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Maker’s Mark makes it better

Maker's

Maker’s Mark got into a heap of trouble when they announced a minor change to their recipe last week.

Of course, it was the good kind of trouble — the kind that only happens when you have millions of loyal fans who care passionately about your company. The kind of fans that care about a company and fight for the company.

So they reversed the decision.

The Lesson: The only right way to handle a scandal is to fix it, fix it quick, and apologize.

We should all be so lucky to have fans who keep us on the right path.

Dear Ambassador,

Since we announced our decision last week to reduce the alcohol content (ABV) of Maker’s Mark in response to supply constraints, we have heard many concerns and questions from our ambassadors and brand fans. We’re humbled by your overwhelming response and passion for Maker’s Mark. While we thought we were doing what’s right, this is your brand – and you told us in large numbers to change our decision.

You spoke. We listened. And we’re sincerely sorry we let you down.

So effective immediately, we are reversing our decision to lower the ABV of Maker’s Mark, and resuming production at 45% alcohol by volume (90 proof). Just like we’ve made it since the very beginning.

The unanticipated dramatic growth rate of Maker’s Mark is a good problem to have, and we appreciate some of you telling us you’d even put up with occasional shortages. We promise we’ll deal with them as best we can, as we work to expand capacity at the distillery.

Your trust, loyalty and passion are what’s most important. We realize we can’t lose sight of that. Thanks for your honesty and for reminding us what makes Maker’s Mark, and its fans, so special.

We’ll set about getting back to bottling the handcrafted bourbon that our father/grandfather, Bill Samuels, Sr. created. Same recipe. Same production process. Same product.

As always, we will continue to let you know first about developments at the distillery. In the meantime please keep telling us what’s on your mind and come down and visit us at the distillery. It means a lot to us.

Sincerely,

Rob Samuels
Chief Operating Officer,
Ambassador-in-Chief
rob@makersmark.com

Bill Samuels, Jr.
Chairman Emeritus,
Ambassador-at-Large
bill@makersmark.com

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Comments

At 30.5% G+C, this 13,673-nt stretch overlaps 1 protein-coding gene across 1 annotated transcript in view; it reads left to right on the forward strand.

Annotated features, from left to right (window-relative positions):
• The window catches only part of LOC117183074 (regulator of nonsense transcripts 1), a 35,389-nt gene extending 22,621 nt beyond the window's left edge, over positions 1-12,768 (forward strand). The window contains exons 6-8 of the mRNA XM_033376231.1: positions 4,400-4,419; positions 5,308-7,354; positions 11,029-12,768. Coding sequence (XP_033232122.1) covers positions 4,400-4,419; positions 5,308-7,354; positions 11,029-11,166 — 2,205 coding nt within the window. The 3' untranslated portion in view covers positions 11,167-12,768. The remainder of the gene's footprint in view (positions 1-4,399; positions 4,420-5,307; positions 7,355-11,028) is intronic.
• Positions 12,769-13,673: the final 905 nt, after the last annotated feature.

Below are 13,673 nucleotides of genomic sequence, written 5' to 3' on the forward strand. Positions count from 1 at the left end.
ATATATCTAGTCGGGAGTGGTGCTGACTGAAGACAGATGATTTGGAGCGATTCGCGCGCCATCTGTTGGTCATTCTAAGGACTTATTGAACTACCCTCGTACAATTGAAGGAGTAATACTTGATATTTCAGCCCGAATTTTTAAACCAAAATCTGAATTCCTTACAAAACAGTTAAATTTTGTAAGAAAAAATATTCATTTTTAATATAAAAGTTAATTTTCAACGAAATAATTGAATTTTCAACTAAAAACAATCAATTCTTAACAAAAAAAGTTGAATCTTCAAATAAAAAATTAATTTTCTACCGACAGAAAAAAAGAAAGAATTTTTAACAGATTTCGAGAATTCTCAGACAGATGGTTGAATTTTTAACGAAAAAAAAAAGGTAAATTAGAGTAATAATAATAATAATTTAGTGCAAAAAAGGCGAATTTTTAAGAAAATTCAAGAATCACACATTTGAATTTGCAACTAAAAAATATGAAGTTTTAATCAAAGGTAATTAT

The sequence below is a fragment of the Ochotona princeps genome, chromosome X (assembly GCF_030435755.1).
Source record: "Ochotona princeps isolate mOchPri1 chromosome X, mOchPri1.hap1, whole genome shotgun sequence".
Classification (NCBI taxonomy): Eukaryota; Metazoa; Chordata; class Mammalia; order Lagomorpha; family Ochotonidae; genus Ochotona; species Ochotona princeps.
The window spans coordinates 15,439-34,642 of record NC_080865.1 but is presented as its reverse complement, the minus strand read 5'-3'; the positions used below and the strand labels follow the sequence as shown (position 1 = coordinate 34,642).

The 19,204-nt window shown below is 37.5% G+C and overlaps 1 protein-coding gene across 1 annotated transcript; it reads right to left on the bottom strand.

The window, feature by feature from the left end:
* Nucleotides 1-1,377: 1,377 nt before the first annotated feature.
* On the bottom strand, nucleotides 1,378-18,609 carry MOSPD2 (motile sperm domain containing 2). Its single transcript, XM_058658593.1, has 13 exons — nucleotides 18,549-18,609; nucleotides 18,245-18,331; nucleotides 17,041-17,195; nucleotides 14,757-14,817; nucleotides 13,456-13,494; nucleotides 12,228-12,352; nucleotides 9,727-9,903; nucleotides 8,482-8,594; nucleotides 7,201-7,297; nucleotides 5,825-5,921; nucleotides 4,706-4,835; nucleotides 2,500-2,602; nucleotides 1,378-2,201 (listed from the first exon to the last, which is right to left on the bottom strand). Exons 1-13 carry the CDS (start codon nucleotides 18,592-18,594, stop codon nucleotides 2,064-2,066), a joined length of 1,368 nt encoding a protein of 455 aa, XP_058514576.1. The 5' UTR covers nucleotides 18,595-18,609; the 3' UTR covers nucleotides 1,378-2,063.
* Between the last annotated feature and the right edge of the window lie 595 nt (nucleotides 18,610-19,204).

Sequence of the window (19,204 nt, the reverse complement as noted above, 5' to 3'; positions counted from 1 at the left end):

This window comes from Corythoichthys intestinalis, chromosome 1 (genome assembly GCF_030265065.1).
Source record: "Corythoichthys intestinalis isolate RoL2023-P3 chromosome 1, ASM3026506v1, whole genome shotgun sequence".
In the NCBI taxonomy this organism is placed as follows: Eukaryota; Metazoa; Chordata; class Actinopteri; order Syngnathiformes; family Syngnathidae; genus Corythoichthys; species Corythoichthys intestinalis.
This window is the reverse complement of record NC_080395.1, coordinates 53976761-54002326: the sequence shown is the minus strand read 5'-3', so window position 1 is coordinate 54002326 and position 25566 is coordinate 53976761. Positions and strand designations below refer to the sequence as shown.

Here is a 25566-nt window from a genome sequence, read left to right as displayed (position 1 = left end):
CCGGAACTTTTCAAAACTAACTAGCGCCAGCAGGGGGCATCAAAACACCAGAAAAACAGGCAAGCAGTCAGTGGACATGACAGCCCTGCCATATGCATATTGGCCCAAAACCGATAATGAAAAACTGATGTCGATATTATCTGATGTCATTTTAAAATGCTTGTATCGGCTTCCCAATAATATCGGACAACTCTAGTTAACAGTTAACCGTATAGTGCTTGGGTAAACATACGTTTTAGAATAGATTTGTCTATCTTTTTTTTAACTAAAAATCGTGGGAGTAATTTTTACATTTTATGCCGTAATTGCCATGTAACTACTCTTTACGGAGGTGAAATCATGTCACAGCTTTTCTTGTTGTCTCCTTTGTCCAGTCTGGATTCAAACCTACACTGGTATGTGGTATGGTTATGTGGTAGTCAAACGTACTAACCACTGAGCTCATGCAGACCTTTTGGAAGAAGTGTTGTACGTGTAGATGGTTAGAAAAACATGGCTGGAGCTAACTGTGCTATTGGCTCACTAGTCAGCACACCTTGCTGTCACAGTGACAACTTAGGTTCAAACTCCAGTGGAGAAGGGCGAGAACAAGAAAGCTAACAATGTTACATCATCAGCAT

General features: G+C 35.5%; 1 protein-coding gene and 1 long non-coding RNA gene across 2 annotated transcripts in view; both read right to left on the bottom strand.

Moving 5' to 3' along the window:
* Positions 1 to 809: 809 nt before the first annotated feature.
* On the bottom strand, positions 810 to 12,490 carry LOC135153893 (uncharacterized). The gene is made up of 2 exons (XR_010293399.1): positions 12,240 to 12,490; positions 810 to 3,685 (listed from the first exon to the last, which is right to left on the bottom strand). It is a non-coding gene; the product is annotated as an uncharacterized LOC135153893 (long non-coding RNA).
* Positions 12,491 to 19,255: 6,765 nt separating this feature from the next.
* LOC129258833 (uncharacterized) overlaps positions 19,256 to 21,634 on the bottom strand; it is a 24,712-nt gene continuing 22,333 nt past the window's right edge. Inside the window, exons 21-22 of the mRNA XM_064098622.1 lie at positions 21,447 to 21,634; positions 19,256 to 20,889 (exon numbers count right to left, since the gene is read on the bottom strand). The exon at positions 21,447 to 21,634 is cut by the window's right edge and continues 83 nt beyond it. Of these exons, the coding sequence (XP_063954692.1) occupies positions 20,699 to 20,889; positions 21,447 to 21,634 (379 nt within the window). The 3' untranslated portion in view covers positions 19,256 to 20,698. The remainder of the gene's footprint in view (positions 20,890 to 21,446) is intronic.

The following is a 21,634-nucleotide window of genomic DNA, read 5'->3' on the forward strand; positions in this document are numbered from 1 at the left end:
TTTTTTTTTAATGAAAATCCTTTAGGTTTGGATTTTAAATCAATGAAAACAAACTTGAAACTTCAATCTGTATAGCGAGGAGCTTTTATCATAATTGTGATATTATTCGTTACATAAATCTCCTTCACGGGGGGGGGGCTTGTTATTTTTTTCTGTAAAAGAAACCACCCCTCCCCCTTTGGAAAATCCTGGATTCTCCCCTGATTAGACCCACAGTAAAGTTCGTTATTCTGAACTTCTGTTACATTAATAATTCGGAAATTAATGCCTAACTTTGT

1. Chris Myers February 22, 2013 at 5:21 pm #

    Wow, cool. I hadn’t heard that they reversed there decision. The whole “Maker’s lowers the ABV by 3%” story made so much news online – but their “fixing” the issue hasn’t made the rounds, so far as I can tell. Which is a shame. They’re a smart company with good people and products.

    Bourbon consumption has had double-digit growth every year for the last three years. Good problem to have, but still a problem. How do you forecast production and growth with a product that requires sufficient aging? What happens when your product gets crazy popular and your supply isn’t enough, especially when you can’t just make more tomorrow.

    Maker’s had 3 options in their predicament: raise the price, run out of stock, or stretch the supply. Lowering the ABV was simply a way to stretch their supply to meet demand, They saw it as the “least worst” option. They assumed people would respond much worse to raising the price or not being able to find any on the shelf. Personally, I would’ve made the same decision. And I would’ve been wrong too: 3% change in ABV is trivial to a distiller, evidently not so much to the public. People saw it as a Maker’s diluting their brand(which, literally, they were.)

    I think the lesson here is that they would’ve been wise to ask their users/Ambassadors/tweeters their opinion BEFORE they made their decision. Polling your customers on how to deal with a product shortage would be invaluable.

    I hope they get the word out that they haven’t changed a thing. Would be a shame if people still faulted then for something that never even hit the shelves.

  2. Wayne Liew February 23, 2013 at 9:53 am #

    Kudos to Maker’s Mark for listening to their customers. Far too often, businesses listen and look at themselves when making a business decision and they never look back, even when a backlash happened.

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